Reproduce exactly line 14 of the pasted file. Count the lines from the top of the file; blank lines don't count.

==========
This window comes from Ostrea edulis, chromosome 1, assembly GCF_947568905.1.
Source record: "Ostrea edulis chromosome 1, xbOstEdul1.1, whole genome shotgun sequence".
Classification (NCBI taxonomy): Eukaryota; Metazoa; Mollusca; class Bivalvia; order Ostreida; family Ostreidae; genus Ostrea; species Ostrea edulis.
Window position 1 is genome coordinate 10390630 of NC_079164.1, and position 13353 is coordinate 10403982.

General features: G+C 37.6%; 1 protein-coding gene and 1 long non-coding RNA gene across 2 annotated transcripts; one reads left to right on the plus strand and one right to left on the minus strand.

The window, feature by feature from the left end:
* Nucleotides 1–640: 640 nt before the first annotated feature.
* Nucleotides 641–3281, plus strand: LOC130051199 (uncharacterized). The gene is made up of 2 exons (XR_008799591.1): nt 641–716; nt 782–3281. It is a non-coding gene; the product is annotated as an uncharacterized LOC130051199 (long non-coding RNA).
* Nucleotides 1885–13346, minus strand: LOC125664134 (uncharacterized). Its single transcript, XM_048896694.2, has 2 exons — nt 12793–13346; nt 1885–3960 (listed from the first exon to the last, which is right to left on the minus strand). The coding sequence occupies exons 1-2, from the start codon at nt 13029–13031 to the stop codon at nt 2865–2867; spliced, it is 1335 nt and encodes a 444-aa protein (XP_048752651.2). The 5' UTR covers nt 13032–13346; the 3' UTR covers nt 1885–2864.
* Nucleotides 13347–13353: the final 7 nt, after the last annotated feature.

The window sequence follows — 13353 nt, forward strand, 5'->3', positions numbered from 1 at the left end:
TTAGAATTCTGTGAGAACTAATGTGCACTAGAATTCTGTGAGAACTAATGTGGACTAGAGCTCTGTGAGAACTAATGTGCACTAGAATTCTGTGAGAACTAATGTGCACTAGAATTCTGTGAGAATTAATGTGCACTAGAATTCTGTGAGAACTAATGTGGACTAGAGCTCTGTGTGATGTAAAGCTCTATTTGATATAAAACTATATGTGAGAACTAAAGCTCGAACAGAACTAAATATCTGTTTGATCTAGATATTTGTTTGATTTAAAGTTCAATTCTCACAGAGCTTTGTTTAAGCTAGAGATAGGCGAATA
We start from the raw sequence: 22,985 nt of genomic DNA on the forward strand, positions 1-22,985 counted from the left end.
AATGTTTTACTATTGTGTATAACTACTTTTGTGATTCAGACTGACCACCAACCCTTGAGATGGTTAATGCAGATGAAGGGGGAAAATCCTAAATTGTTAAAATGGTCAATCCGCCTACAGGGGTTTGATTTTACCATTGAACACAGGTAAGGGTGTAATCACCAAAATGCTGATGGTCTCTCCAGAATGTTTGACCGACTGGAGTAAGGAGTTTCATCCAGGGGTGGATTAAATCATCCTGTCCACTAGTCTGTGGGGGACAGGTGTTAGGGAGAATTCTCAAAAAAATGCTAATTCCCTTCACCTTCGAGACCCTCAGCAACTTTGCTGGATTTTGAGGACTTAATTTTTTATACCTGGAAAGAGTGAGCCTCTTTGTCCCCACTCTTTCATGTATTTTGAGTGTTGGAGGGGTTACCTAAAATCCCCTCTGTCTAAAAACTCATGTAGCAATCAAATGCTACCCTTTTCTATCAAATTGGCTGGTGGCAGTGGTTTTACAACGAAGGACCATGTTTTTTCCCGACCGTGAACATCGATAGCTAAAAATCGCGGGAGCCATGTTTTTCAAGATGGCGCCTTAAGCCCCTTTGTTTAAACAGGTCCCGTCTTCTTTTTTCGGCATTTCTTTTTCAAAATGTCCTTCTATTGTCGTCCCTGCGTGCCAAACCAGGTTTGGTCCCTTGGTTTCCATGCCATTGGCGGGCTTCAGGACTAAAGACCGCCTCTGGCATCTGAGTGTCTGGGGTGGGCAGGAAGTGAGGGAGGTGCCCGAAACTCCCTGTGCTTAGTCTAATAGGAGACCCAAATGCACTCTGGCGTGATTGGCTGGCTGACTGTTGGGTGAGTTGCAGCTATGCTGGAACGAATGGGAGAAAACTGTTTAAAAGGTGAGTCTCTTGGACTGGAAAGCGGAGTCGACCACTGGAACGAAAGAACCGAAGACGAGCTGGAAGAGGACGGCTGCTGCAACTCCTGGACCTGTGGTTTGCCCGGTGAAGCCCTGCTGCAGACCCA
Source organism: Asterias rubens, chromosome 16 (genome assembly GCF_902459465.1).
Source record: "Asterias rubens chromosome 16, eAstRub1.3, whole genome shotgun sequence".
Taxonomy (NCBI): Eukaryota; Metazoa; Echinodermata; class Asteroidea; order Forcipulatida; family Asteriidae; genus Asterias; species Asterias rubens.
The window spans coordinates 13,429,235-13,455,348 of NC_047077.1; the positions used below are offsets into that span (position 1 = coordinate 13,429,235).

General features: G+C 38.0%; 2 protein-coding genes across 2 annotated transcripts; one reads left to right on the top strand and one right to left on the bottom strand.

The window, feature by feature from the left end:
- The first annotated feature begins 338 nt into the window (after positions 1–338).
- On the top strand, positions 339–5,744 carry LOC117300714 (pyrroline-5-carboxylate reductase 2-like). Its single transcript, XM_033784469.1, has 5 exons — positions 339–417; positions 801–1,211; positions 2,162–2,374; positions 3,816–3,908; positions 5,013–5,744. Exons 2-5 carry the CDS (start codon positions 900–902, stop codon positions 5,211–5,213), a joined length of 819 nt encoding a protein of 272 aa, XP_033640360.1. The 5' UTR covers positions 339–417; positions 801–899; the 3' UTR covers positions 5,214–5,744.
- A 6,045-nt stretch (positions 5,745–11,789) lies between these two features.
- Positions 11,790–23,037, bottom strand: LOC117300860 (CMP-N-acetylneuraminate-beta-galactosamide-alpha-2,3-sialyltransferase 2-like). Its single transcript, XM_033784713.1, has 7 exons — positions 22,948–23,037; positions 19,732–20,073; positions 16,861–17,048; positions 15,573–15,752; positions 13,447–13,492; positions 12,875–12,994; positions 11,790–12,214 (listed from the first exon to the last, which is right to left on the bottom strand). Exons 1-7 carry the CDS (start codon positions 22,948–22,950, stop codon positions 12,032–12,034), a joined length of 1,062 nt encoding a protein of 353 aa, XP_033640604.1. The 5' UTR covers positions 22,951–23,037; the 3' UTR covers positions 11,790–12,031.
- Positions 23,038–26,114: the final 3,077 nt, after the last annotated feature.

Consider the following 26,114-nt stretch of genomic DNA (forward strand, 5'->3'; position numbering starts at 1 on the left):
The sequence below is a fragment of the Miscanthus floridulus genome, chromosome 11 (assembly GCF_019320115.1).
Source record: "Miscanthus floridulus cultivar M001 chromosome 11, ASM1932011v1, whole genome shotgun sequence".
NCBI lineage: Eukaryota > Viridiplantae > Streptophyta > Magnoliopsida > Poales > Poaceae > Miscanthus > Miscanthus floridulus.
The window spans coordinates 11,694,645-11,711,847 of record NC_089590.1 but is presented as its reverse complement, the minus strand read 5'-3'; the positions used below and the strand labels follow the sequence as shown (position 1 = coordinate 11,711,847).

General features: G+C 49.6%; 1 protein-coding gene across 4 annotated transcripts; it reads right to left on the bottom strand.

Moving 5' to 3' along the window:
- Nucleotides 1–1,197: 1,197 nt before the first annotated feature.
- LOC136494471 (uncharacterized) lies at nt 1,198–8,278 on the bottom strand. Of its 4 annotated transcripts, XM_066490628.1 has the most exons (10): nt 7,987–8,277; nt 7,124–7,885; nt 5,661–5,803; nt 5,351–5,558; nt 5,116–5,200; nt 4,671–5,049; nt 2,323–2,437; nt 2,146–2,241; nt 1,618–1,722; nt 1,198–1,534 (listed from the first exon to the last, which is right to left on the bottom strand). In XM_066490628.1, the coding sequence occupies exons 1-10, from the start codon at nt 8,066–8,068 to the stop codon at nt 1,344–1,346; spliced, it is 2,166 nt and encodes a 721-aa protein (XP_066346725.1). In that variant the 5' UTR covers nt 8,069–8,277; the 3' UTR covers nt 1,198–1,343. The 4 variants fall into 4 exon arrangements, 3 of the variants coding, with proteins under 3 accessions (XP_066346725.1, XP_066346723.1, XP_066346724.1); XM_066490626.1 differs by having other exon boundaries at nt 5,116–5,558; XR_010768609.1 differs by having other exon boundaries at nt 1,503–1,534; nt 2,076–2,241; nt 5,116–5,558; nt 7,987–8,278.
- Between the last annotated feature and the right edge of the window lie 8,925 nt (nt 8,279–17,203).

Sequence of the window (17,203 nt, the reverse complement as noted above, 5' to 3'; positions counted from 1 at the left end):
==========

AATGTTTTACTATTGTGTATAACTACTTTTGTGATTCAGACTGACCACCAACCCTTGAGATGGTTAATGCAGATGAAGGGGGAAAATCCTAAATTGTTAAAATGGTCAATCCGCCTACAGGGGTTTGATTTTACCATTGAACACAGGTAAGGGTGTAATCACCAAAATGCTGATGGTCTCTCCAGAATGTTTGACCGACTGGAGTAAGGAGTTTCATCCAGGGGTGGATTAAATCATCCTGTCCACTAGTCTGTGGGGGACAGGTGTTAGGGAGAATTCTCAAAAAAATGCTAATTCCCTTCACCTTCGAGACCCTCAGCAACTTTGCTGGATTTTGAGGACTTAATTTTTTATACCTGGAAAGAGTGAGCCTCTTTGTCCCCACTCTTTCATGTATTTTGAGTGTTGGAGGGGTTACCTAAAATCCCCTCTGTCTAAAAACTCATGTAGCAATCAAATGCTACCCTTTTCTATCAAATTGGCTGGTGGCAGTGGTTTTACAACGAAGGACCATGTTTTTTCCCGACCGTGAACATCGATAGCTAAAAATCGCGGGAGCCATGTTTTTCAAGATGGCGCCTTAAGCCCCTTTGTTTAAACAGGTCCCGTCTTCTTTTTTCGGCATTTCTTTTTCAAAATGTCCTTCTATTGTCGTCCCTGCGTGCCAAACCAGGTTTGGTCCCTTGGTTTCCATGCCATTGGCGGGCTTCAGGACTAAAGACCGCCTCTGGCATCTGAGTGTCTGGGGTGGGCAGGAAGTGAGGGAGGTGCCCGAAACTCCCTGTGCTTAGTCTAATAGGAGACCCAAATGCACTCTGGCGTGATTGGCTGGCTGACTGTTGGGTGAGTTGCAGCTATGCTGGAACGAATGGGAGAAAACTGTTTAAAAGGTGAGTCTCTTGGACTGGAAAGCGGAGTCGACCACTGGAACGAAAGAACCGAAGACGAGCTGGAAGAGGACGGCTGCTGCAACTCCTGGACCTGTGGTTTGCCCGGTGAAGCCCTGCTGCAGACCCA